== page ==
So even though there were saving rates that were historical highs just two years ago, we have depleted them because Americans just kept spending. 

We were spending on borrowed credit cards, and spending out of our savings and bank accounts. 


But now, cash on hand is drained. Americans have stopped buying things, which therefore will drop the demand for goods and services. 

So, What’s My Outlook?

We believe that Americans have now burned out of a lot of mainstream cash. Credit cards are being maxed out and there’s a contraction in businesses and markets due to the lack of expenditures. 

What’s available for credit and credit card debt is now crushing these people, so they have to stop buying things. 

This causes consumers to stop, unemployment to rise, and the price of goods and services to go down. 

Only then will the Fed will lower interest rates to try to spur growth again, ultimately returning us to a new normal part of the business cycle.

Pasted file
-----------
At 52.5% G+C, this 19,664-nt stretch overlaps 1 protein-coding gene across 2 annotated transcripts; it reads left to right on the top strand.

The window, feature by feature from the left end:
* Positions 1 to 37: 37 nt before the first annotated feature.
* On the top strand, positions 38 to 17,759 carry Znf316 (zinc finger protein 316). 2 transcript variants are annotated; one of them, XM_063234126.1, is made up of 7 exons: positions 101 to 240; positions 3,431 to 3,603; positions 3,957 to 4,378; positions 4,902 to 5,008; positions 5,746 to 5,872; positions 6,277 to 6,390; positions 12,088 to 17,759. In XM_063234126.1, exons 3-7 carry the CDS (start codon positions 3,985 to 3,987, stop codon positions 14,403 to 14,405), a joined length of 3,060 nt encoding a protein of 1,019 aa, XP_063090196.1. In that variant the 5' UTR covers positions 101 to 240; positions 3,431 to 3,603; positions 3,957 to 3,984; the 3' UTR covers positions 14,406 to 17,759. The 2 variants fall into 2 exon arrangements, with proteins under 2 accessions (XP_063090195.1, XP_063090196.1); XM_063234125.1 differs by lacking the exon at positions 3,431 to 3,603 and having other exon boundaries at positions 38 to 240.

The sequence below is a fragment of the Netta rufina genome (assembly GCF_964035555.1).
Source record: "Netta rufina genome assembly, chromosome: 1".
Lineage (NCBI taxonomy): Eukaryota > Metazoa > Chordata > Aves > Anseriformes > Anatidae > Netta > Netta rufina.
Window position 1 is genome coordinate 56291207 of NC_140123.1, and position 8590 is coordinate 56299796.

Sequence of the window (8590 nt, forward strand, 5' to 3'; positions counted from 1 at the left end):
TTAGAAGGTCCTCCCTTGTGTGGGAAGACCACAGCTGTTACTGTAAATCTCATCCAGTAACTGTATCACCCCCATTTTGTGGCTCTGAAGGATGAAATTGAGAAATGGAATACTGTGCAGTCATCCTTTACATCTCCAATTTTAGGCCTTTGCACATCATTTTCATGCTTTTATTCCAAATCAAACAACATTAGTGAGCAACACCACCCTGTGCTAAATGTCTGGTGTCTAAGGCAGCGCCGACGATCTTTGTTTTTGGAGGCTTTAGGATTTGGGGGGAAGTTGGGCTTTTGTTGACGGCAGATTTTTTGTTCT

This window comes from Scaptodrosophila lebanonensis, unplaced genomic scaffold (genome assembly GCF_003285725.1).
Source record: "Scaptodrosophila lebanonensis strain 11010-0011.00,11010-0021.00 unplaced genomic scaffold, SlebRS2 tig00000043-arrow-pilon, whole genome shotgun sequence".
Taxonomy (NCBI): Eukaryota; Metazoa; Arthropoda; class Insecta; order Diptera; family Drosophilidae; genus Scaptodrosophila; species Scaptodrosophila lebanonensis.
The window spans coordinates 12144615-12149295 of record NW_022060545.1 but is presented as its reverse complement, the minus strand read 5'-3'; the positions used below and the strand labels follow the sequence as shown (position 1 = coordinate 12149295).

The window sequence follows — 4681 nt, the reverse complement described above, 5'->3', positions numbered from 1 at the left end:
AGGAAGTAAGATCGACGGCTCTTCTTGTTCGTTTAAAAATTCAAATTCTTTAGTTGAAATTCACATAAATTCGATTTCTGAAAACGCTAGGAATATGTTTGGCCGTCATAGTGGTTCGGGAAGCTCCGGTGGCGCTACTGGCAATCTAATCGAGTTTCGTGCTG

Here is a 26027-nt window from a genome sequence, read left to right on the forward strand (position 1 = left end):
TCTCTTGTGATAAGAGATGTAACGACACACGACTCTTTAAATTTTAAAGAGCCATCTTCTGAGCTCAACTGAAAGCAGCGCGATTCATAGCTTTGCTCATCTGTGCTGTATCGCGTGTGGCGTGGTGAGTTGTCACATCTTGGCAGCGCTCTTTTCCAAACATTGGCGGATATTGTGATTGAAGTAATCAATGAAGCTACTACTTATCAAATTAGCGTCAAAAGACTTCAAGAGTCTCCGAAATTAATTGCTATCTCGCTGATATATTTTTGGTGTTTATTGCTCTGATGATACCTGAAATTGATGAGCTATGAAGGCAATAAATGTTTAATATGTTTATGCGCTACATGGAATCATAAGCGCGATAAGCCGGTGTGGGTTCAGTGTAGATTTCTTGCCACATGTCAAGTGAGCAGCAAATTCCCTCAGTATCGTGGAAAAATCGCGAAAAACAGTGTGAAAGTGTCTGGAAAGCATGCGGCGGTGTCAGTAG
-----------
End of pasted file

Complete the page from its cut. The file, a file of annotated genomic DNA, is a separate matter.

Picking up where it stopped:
We’re in a huge transition time from a pre-covid booming market to a new market cycle that’s most likely to happen in 2024.

Do we know what kind of transition it’s going to be? Are we going to have a soft landing or get our butts handed to us? We have no idea.

The economy has been very durable up until now, to the surprise of a lot of people.

We’ll hopefully see a return to a new normal market cycle where rates will be reduced, normal economic activity will occur, and more capital will be deployed into things like the housing market.

This means more people will be moving, and we will see the housing market recover with a reduction in 30-year and 10-year mortgage rates.

But when do I think this is going to happen?

We’re estimating that it will take place next year, possibly Q1 of 2024 with a contraction in Q4 of 2023.

To wrap this all up….

You cannot time the market, but you do have to understand it. 

There is no way to time the market, but you do have the ability to use these metrics as tools (economy, interest rates, employment rates, etc) to understand where the market is so you can continue to find and purchase good deals.

Whether markets are up, down, or flat….I’m still buying. 

It’s just the amount of what we can currently buy and what we can do with is constrained by what the market is giving us right now.

By analyzing inflation, unemployment, GDP growth, and income growth, I’m able to make smarter overall investment decisions for myself and my investors. 

We strongly believe that investment activity (for us at Cedar Creek Capital) and the performance of our assets are going to pick up in 2024 based on this data.